Tuesday, June 3, 2008

i don't actually know what a red herring is

academic projects are, for the most part, red herrings. take mine for example. i say that i study online dating - which is true - but only to an extent. do you feel lied to? deceived? undermined? well you should. but don't be a baby about it. what i mean is that often research topics are vehicles (distractions for the audience) that allow us to study that which truly interests us - in my case again those things are gender, sexuality, technology and media studies. so when one says something like "i study online dating" they in fact mean something entirely different. however, we fear that if we told you what we were actually interested in, you'd stop listening. and in most cases, that would be true. but sociologists are at an advantage. they are the lucky ones of the academic world. they usually study things that people are interested in. of course, this results in people thinking that they already know everything about your work, but whatevs, at least they are engaged.

last weekend i went out with my new favourite neighbour-friends who, amazingly, were engaged by the theoretical direction my project was taking. granted these women are bright. warm. receptive. open. but really, i asked myself, do they really find this interesting? shockingly, they did. and it made me fell all warm and bubbly inside. primarily, i am interested in subjectivity which is really just a way of saying, states of being in the world. with gendered subjectivities we have few options, male, female, and well, at present, that's it. what has always profoundly resonated with me since i figured out what poststructuralism meant in my undergrad is that male and female exist in dichotomous relation to one another, meaning that they can only be understood as a relation - a diametrically opposed relation, where one is what the other is not. what i have recently come to understand about these forms of gendered subjectivity is that men and women are not only related to each other in this binary structure but that the structure itself is intelligible within the broader structure of heterosexual relations - that is, men and women exist, to some extent, in the service of the heterosexual imperative that exists in most contemporary societies.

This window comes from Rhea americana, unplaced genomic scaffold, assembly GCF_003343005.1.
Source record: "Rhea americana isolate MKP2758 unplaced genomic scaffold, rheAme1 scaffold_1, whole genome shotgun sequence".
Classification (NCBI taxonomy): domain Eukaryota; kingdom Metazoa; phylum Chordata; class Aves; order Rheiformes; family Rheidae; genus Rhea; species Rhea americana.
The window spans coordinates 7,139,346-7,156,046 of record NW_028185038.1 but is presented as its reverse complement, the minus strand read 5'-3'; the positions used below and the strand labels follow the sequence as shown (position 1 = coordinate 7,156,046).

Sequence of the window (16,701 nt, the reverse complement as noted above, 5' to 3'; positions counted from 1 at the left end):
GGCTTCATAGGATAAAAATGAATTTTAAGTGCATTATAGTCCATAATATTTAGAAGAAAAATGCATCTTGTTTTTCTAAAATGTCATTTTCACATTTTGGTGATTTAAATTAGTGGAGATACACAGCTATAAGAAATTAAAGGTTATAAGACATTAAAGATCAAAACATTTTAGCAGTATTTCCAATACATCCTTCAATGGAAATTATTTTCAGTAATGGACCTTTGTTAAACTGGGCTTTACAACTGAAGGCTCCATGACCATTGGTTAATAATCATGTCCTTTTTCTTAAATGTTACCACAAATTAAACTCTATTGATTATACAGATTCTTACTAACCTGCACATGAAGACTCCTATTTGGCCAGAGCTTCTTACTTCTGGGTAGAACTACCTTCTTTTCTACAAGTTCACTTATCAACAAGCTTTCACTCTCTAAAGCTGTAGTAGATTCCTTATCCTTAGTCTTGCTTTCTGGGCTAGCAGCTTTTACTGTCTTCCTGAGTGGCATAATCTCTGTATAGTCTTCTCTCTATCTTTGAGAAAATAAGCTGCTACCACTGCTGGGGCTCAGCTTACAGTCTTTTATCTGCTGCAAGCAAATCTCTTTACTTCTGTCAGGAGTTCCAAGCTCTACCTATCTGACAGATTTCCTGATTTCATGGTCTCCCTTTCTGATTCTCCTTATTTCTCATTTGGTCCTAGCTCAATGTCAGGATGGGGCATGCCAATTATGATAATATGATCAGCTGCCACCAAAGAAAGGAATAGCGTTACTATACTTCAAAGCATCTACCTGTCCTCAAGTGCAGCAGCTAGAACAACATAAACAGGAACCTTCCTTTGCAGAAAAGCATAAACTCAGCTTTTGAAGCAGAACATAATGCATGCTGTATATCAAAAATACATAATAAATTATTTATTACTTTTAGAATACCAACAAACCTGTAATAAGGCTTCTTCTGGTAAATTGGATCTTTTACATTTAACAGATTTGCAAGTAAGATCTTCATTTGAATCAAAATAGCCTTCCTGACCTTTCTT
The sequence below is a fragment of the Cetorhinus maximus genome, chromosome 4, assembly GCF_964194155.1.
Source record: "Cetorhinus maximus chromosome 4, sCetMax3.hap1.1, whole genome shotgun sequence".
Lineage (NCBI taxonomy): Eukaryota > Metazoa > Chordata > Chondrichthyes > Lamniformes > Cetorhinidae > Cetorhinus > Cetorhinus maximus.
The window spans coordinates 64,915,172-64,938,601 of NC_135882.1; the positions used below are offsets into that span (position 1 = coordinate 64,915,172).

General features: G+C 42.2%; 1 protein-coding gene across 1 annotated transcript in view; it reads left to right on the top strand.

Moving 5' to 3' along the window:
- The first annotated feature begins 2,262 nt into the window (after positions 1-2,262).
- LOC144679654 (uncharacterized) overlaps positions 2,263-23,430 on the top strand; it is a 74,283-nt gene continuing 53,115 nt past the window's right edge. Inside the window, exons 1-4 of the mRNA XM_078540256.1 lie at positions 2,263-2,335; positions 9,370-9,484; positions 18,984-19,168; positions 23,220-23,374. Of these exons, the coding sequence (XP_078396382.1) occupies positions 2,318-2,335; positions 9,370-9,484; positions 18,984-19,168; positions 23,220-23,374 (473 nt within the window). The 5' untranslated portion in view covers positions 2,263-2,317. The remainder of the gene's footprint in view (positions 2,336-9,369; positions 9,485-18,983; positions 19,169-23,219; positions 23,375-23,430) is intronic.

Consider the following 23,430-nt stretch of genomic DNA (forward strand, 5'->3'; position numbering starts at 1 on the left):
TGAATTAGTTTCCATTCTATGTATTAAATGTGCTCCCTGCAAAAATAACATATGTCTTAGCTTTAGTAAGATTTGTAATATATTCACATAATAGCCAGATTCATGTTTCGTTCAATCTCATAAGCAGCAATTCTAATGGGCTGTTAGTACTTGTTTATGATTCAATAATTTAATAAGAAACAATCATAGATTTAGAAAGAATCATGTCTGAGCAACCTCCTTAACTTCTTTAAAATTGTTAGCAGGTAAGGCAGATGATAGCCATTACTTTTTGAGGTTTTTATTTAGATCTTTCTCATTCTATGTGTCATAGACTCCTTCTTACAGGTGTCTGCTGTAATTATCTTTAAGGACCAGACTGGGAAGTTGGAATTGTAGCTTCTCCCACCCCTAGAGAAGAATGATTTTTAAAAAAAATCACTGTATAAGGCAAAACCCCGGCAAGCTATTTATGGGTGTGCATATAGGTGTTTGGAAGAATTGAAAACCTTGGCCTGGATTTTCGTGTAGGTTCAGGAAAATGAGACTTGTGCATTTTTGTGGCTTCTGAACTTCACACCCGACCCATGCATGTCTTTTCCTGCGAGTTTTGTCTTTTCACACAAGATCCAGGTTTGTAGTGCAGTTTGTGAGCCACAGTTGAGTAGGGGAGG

have you ever wondered why there is only one "appropriate" way for human beings to come together? why only a man and a woman can come together in loving relationships to the exclusion of all others? if that man wants another man, that is something "else" - and needs to be labeled otherwise (thus resulting in other binary forms such as straight and gay), if a man and woman want to engage in sexual relations with others, that too is labeled something "else" - something deviant. unusual. being heterosexually coupled is not simply a choice. it is a compulsory activity. this is not a new idea for me as it has been central to feminist thinking for a while. however, it wasn't until i read something by french radical lesbian feminist monique wittig that it clicked. i had the academic equivalent of an oprah "aha moment." i know - exciting, eh?

wittig argues that:

“...it would be incorrect to say that lesbians associate, make love, live with women, for “woman” has meaning only in heterosexual systems of thought and heterosexual economic systems. lesbians are not women.”

friggin' profound, no? while asserting that lesbians are not women may on the surface seem exclusionary, when we look deeper, we understand that it is meant to be so - as a radical embrace of that difference, or abjection. but it is also ultimately subversive. to say that lesbians are not women is to question the false cohesion that binds women to men, and to men exclusively. for wittig, the category of woman is problematic insofar as it excludes other modes of being, that is to say, lesbianism for example. but to deny the status of woman opens up the possibility of plurality. different modes of being that are not demanded by a heterosexual imperative. by a femininity - a "womanliness" that is limited, limiting. predestined by virtue of the vagina.

i have made this post unfortunately dense but it has been fun, if only for me. i'd love to hear people's reactions to notions of alternative subjectivities, beings. can we live in a world of "monstrous bodies," as technofeminist donna haraway calls them, of difference not defined within the confines of nuclear families, male/female relations, and intelligible bodies - that is, bodies that "make sense" to us, and engage in sexual relations that are condoned and not condemned, are coherent and "manageable." or do we understand a need for inclusion. of making space. of diverse forms of being that acknowledge common humanities.

just asking.

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